Introduction: Moral injury describes the deleterious effects of acts of commission (e.g., killing noncombatants), omission (e.g., failing to prevent a massacre), or betrayal (i.e., by a trusted authority figure) during military service that transgress accepted behavioral boundaries and norms. Transgressive acts are proposed to lead to a guilt- and shame-based syndrome consisting of post-traumatic stress disorder (PTSD) symptoms, demoralization, self-handicapping, and self-injury. In this study, we tested a frequently cited model of moral injury and assessed the associations between potentially transgressive acts, moral injury outcomes, and guilt and fear. Additionally, we sought to clarify the relative contribution of transgressive and nontransgressive/general combat exposure to moral injury. On the basis of previous research and theory, we anticipated that the transgressive acts would be related to outcomes through guilt and that nontransgressive combat exposure would be related to outcomes through fear. Materials and Methods: Secondary analysis was conducted on data from a sample of combat-exposed male veterans at a Midwestern Veterans Affairs (VA) medical center (N = 190) who participated in a larger parent study on postdeployment readjustment. Structural equation modeling was used to test the pathways from transgressive and nontransgressive combat exposure to PTSD symptoms and suicidality through combat-related guilt and combat-related fear. The institutional review boards of the Midwestern VA medical center and the university of the affiliated researchers approved the study. Results: In total, 38% (n = 72) of the sample reported a potentially transgressive act as one of their three worst traumatic events. The most common potentially transgressive act was killing an enemy combatant (17%; n = 32). In structural equation modeling analyses. potentially transgressive acts were indirectly related to both suicidality (β = 0.09, p < 0.01) and PTSD symptoms (β = 0.06, p < 0.05) through guilt. General combat exposure was indirectly related to PTSD through fear, β = 0.19, p < 0.01. Combat exposure was not directly or indirectly related to suicidality. Conclusion: Overall, these findings suggest that veterans with a history of potentially transgressive acts may present to the VA with a constellation of symptoms that are associated with combat-related guilt. Transgressive acts were identified using a qualitative approach, allowing a broader sampling of this domain. Results were limited by the use of self-report data and by gathering data from participants who were Veterans seeking compensation and pension evaluations for PTSD. The clinical implications suggest that focusing on fear-related outcomes and ignoring guilt- and shame-based reactions may lead to an incomplete case conceptualization. Clinicians working with veterans with moral injury are encouraged to prepare themselves for the discomfiting therapeutic experiences of bearing witness to and empathizing with clients’ memories of their actions, which may include atrocities. Effective and empathic treatments that address the guilt and shame associated with transgressive acts are needed to adequately care for returning veterans.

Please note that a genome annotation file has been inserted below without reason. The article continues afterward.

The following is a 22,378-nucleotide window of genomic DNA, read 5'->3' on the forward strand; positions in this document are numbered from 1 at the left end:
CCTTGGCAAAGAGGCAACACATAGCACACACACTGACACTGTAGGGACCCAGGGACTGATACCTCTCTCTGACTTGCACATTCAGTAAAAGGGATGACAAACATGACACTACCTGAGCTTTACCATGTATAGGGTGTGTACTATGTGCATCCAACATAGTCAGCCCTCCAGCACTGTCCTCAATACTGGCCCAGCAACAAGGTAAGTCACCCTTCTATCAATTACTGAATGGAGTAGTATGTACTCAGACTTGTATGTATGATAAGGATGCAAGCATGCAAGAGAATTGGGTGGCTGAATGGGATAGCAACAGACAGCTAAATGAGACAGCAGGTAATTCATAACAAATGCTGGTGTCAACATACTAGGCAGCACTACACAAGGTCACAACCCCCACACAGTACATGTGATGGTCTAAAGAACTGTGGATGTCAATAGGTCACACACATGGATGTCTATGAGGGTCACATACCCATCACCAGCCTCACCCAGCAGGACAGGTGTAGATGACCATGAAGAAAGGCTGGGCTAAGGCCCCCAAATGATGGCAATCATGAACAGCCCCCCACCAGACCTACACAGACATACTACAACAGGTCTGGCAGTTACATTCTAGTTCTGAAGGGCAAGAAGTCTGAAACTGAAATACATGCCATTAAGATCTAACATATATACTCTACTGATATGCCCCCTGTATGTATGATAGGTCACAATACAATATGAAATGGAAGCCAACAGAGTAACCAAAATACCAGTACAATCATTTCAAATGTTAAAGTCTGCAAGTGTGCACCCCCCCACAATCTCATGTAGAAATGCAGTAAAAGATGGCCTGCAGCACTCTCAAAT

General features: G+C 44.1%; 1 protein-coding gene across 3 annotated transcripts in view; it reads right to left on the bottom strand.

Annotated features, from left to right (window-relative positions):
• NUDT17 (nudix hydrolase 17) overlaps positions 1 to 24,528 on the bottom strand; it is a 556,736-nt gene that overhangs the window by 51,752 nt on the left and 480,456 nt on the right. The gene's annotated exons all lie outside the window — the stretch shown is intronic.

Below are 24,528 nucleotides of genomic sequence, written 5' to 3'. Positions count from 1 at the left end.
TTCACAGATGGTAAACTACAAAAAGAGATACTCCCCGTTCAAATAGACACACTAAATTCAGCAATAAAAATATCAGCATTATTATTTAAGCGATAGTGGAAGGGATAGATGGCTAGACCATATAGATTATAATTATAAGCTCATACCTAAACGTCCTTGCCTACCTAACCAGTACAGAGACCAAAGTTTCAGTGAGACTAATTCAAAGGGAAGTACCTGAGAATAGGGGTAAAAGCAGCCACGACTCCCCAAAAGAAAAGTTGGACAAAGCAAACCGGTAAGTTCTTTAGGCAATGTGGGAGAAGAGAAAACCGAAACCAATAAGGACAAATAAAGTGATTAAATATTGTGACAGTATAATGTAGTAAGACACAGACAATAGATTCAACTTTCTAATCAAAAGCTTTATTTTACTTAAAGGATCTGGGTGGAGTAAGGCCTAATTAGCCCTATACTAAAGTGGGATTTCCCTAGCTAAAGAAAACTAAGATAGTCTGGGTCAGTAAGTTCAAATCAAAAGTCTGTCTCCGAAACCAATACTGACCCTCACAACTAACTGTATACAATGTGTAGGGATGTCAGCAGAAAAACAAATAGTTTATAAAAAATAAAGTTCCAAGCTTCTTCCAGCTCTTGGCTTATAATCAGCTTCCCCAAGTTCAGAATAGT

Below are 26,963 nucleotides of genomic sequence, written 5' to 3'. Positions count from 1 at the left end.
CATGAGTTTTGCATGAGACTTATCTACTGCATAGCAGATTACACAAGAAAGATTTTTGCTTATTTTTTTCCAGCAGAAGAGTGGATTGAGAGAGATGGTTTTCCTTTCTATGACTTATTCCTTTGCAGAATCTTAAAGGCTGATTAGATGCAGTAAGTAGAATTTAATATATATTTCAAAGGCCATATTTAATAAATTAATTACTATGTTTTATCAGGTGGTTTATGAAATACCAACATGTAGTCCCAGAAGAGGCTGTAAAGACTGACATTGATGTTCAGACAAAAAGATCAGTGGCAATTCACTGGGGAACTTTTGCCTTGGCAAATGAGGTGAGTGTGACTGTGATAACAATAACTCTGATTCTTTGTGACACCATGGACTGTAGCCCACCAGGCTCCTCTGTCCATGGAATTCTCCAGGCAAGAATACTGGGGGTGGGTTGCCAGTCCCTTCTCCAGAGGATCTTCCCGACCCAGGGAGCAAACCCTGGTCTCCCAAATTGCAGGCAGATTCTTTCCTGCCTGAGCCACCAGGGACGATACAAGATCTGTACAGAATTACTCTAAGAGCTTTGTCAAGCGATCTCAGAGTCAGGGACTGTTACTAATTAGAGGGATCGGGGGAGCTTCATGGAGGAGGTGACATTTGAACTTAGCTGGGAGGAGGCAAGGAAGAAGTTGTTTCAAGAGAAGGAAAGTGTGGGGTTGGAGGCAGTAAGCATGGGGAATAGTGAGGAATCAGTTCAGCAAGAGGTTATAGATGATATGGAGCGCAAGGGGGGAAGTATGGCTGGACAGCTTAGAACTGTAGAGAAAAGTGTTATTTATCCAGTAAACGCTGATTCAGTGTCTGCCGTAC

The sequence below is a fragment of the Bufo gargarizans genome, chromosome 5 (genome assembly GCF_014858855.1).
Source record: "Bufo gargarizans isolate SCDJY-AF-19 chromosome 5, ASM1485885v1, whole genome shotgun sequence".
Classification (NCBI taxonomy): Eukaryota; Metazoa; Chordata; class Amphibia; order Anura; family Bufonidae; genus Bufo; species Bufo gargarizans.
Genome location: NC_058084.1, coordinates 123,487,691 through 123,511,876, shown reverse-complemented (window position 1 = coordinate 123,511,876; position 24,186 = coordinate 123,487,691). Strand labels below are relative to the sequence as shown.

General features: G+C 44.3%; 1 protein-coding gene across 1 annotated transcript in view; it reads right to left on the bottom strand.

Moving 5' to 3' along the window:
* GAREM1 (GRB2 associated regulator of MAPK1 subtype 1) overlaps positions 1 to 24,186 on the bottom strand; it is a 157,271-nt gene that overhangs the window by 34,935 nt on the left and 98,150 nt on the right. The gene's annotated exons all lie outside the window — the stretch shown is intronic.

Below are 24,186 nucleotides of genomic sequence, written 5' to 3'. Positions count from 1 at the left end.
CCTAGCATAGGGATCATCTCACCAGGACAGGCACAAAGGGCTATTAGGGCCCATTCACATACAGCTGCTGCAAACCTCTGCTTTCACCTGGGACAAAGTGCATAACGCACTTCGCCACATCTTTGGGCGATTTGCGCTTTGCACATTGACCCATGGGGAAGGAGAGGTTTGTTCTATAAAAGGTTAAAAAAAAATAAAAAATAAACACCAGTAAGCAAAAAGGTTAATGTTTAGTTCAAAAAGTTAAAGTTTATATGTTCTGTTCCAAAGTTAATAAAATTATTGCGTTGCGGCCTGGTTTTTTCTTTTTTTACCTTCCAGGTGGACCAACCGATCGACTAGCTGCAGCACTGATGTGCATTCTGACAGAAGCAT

Bibliographical noteFunding Information:
Sheila B. Frankfurt is currently at the VISN 17 Center for Excellence on Returning War Veterans and Texas A & M Health Science Center. Her work is supported by the Department of Veterans Affairs Minneapolis Health Care System, the Office of Academic Affiliations Advanced Fellowship Program in Mental Illness Research and Treatment, the Central Texas Veterans Health Care System, and the VISN 17 Center of Excellence for Research on Returning War Veterans.
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